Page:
Zakaras: Alison, how are you thinking about getting your ideas traction at a really large scale? As you said, cities and mayors should want more employee-owned businesses. A company of 15 employees with roots in their community is not going to ship out of state to find cheaper labor.
Lingane: To scale our impact, we’re working to raise public sector awareness at the local and federal level. For example, the new CHIPS and Science Act allows government-funded manufacturing support organizations to contract for education and training on employee ownership. That’s a door opened into federal small business support. Also, just last week, the Commerce Department published a Job Quality Toolkit that included employee ownership as a strategy. As we raise awareness for this model, we’re also making sure that there are enough business advisors, exit planners, CPAs, etc. who know how to support companies through the transition.
Zakaras: Before we end this rich conversation, what call-to-action would you leave us with?
Lingane: If you are a business owner or know one, bring up this concept of employee ownership. It boosts employee retention and engagement and provides a built-in succession plan. Second, if you want to see your local economy have more high-quality jobs, advocate for employee ownership with your elected officials. If you want to learn more, our website is project-equity.org.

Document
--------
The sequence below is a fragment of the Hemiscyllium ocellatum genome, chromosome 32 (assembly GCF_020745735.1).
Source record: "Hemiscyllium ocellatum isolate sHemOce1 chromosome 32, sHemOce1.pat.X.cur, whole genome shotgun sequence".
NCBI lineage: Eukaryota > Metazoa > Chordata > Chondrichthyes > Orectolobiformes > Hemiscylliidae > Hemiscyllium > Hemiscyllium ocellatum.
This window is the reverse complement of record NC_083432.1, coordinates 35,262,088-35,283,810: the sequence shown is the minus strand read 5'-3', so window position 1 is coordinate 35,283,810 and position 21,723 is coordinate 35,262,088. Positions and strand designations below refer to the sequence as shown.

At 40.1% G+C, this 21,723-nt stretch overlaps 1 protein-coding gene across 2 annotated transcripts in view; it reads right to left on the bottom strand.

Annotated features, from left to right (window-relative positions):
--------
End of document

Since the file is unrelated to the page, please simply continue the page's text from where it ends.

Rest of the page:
Quiñonez: My call-to-action is for us to rethink the tools that we are providing people who strive for financial freedom. That means people in finance creating products that are relevant for those at the margins of society and increasing access to opportunities. We have to make sure that we pass it through. Because everyone should have an honest shot at realizing their dreams.
This conversation is part of a series on financial freedom co-produced by the Motley Fool Foundation and Ashoka. José Quiñonez and Alison Lingane are Ashoka Fellows.